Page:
In yesterday’s post I listed different tactics for saving space in tweets, and the rebus idea has been interesting me more & more. A certain amount of rebusing can be done with the conventional character set (“2 B or not 2 B…”) but since Twitter accepts Unicode, there is a big store of visual dingbat types of characters available. I have installed a little web browser tool called TwitterKeys, which provides 40 or 50 useful symbols, & have also looked at the WikiPedia article that lists many many Unicode characters http://en.wikipedia.org/wiki/List_of_Unicode_characters . I did an experimental tweet that verifies to me that I can copy & paste characters from this Wiki page or the browser tool. I think I’ll collect all the even remotely conceivably useful characters from Wikipedia, and make a document I can take them from. Presently, I am thinking of icononizing King Edward the Seventh into ED.VII♚ , using the black chess king symbol, 7 characters instead of 23.
I am eager to use symbols like these ♨ ♬♒☽☠ ➨ ✣ to show but a few, but will discipline myself to be true to the text.

01 June 2011

Tweeting Ulysses: Saving Space

I’ve read eight chapters of Ulysses, up to page 175 of my 735 page edition. This in preparation for my twriting (or tweading as Steve of Baltimore puts it) of a small part of the novel this coming Bloomsday, 16 June on Twitter at @11lysses. Most of this time, I have been in the mind of Leopold Bloom, experiencing his thoughts, feelings, and associations in a direct and plausible manner. After a few years of meditation followed by a few more years of psychotherapy, I’ve been able to follow my own stream of consciousness somewhat, and Joyce’s rendering of Bloom’s has an impressively authentic quality. I am appreciating the novel as a story with genuinely human characters more than before, when my interest was focused more on language experiments.

While I read, I am thinking of how I’m going to make 4 to 6 tweets of my seven pages. I want to tell the story and convey the feeling, and I want to use Twitter in a creative, experimental way. My first thought, of course, is “not enough room!” A tweet has a maximum of 140 characters, so I can use at most 840. There are different ways to respond to this challenge, many quite Joycean.

Joyce likes to agglutinate words, metaphorically glue two together to form a new word. This happens sometimes in English, but usually with a hyphen… “not-uncommon” is an example. But Joyce doesn’t use hyphens. For instance, on the page I am about to read, Joyce writes “darkgreener.” This technique saves a character, either a space or a hyphen, and gives the resulting compound word a heightened, poetic quality. It reminds me of how many computer programmers, myself included, give camel-case names to variables: “numberOfRepetitions” agglutinates three words, with the second and third words written in upper case in the midst of the compound to ease reading . “Camel-case” is named because the upper-case letters in the midst of the word stand up like camel’s humps. Perhaps it should be spelled self-referentially as “camelCase”.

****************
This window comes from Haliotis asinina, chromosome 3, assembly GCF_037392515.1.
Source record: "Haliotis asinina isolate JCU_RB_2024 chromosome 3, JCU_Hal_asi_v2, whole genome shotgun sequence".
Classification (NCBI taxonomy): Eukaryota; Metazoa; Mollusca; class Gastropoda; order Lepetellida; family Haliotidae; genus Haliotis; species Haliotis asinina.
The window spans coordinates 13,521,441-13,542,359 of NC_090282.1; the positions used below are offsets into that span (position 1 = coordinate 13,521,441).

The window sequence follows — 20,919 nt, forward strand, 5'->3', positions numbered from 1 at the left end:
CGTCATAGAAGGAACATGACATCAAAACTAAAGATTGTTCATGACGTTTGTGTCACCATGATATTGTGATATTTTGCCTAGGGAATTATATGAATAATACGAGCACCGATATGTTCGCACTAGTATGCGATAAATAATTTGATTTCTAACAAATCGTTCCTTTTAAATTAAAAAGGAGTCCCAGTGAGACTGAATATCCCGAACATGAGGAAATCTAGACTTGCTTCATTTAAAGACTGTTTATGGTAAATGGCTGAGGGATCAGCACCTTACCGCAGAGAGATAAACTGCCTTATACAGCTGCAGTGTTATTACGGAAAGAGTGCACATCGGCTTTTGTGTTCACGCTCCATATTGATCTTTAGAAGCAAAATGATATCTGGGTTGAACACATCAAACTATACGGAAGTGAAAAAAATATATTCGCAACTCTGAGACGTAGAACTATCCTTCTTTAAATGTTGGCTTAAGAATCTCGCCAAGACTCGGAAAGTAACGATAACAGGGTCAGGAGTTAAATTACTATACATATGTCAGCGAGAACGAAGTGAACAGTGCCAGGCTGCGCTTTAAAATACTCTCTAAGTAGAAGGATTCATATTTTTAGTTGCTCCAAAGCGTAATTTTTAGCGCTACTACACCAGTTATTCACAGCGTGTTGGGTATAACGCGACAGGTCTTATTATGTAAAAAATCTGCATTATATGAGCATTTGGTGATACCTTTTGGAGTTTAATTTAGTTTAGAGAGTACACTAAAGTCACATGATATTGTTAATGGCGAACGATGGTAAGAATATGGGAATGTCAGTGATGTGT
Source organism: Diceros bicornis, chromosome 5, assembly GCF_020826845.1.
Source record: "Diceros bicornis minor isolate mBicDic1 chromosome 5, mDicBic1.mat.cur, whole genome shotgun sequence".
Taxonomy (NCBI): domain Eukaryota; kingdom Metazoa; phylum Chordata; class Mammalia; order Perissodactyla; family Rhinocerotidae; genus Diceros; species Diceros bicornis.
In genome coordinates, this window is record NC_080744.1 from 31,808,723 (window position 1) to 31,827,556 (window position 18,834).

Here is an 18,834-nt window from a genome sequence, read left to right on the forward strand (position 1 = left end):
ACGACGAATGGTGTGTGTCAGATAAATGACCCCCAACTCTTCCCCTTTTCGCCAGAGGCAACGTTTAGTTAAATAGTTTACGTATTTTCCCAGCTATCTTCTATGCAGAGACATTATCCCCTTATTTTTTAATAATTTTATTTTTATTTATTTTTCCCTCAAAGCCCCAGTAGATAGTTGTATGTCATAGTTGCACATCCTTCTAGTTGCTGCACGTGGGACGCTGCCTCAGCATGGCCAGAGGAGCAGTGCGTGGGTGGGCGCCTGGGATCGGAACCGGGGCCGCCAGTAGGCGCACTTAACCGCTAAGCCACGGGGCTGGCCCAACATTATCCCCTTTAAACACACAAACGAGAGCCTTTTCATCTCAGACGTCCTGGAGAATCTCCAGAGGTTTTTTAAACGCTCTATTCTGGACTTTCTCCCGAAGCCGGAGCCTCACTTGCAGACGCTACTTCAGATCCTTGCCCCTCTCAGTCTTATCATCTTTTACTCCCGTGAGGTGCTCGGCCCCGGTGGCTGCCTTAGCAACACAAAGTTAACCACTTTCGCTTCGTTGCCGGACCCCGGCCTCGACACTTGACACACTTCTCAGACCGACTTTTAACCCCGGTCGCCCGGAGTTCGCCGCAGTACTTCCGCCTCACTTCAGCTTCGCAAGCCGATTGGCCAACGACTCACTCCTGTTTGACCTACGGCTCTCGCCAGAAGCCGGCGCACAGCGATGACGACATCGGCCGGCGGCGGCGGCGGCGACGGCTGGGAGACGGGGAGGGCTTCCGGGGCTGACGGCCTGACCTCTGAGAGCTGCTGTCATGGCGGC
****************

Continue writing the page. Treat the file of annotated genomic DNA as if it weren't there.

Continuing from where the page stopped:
Another way to save characters is the rebus, substituting a character which sounds like a word. This is common in tweet and mobile-phone text messages. “C U later” or “Me 2.” An interesting literary usage is in Alfred Bester’s SciFi novel, The Demolished Man, where two characters have the surnames @kins and Wyg&, (“Atkins” & “Wygand”.)

Abbreviations might work. I remember SpeedWriting ads from the 50’s and 60’s: “f u cn rd ths, u cn gt a gd jb.” The “u” in this example is more of a rebus than an abbreviation. This method can produce text that is quite difficult to read, and is often rather ugly.

In Joyce’s time, people sent telegrams where we use email today,, and were motivated to keep messages short to save money. So people developed telegraphic writing, leaving out pronouns, articles, and conjunctions. Example written telegraphically—words dropped, sentence shorter. At times Joyce’s stream of consciousness writing in Ulysses resembles this. But if you write telegraphically, you shouldn’t use abbreviations or rebuses, as there won’t be enough redundancy in the message to enable the reader to reconstruct it.

Another stratagem might be to use slang expressions that are shorter than their equivalents in conventional English. I’ll be tweeting part of the Nighttown section, which is in the red-light district, so I may be referring to a prostitute now and then. “Whore” is shorter, and “ho” is really short. But I’m a little uncertain about using “ho”: it’s a black American vernacular (Ebonics)or perhaps hiphop word, and it may be too wrenching to the text. I’ll have to try it out and see how it feels.

These are the experimental tweetniques (forgive me) I have found so far coming from the need to save space. Later I’ll write about some ideas that derive from different sources.

31 May 2011

Ulysses Meets Twitter 2011

On Bloomsday, 16 June, 2001, James Joyce’s novel Ulysses will be tweeted more or less in real-time. I am honored to be one of the twriters, tasked with distilling 6 to 9 pages of the text into 4 to 6 tweets. An explanation of Ulysses Meets Twitter 2011 can be found on the 11ysses Blog. You can also follow @11ysses on Twitter as the project develops.

The organizer, Steve of Baltimore, has divided the book into 96 sections; I am working on section 71, in the Nighttown/Circe chapter. The tweets will flow commencing 8 AM, GMT/Dublin time (2 AM Eastern US Time), and will continue for 24 hours. Section 71 will go out between 1:30-1:45 AM GMT or 7:30-7:45 PM Eastern Time.